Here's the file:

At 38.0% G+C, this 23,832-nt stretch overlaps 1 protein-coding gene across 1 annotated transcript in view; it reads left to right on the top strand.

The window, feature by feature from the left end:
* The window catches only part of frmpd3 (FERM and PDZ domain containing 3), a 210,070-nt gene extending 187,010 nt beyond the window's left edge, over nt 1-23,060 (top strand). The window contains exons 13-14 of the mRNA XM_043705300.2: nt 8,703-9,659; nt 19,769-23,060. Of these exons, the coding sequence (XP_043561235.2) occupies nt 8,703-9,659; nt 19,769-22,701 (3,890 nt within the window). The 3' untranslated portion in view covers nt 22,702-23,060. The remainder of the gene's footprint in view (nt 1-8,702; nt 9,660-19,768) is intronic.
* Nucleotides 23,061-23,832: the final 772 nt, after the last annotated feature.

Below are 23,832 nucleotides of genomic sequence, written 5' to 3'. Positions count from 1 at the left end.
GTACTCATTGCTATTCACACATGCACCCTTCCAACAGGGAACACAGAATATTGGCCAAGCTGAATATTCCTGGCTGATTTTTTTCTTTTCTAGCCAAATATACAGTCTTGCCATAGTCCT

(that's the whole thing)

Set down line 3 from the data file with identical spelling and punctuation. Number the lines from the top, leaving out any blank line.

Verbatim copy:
* The window catches only part of frmpd3 (FERM and PDZ domain containing 3), a 210,070-nt gene extending 187,010 nt beyond the window's left edge, over nt 1-23,060 (top strand). The window contains exons 13-14 of the mRNA XM_043705300.2: nt 8,703-9,659; nt 19,769-23,060. Of these exons, the coding sequence (XP_043561235.2) occupies nt 8,703-9,659; nt 19,769-22,701 (3,890 nt within the window). The 3' untranslated portion in view covers nt 22,702-23,060. The remainder of the gene's footprint in view (nt 1-8,702; nt 9,660-19,768) is intronic.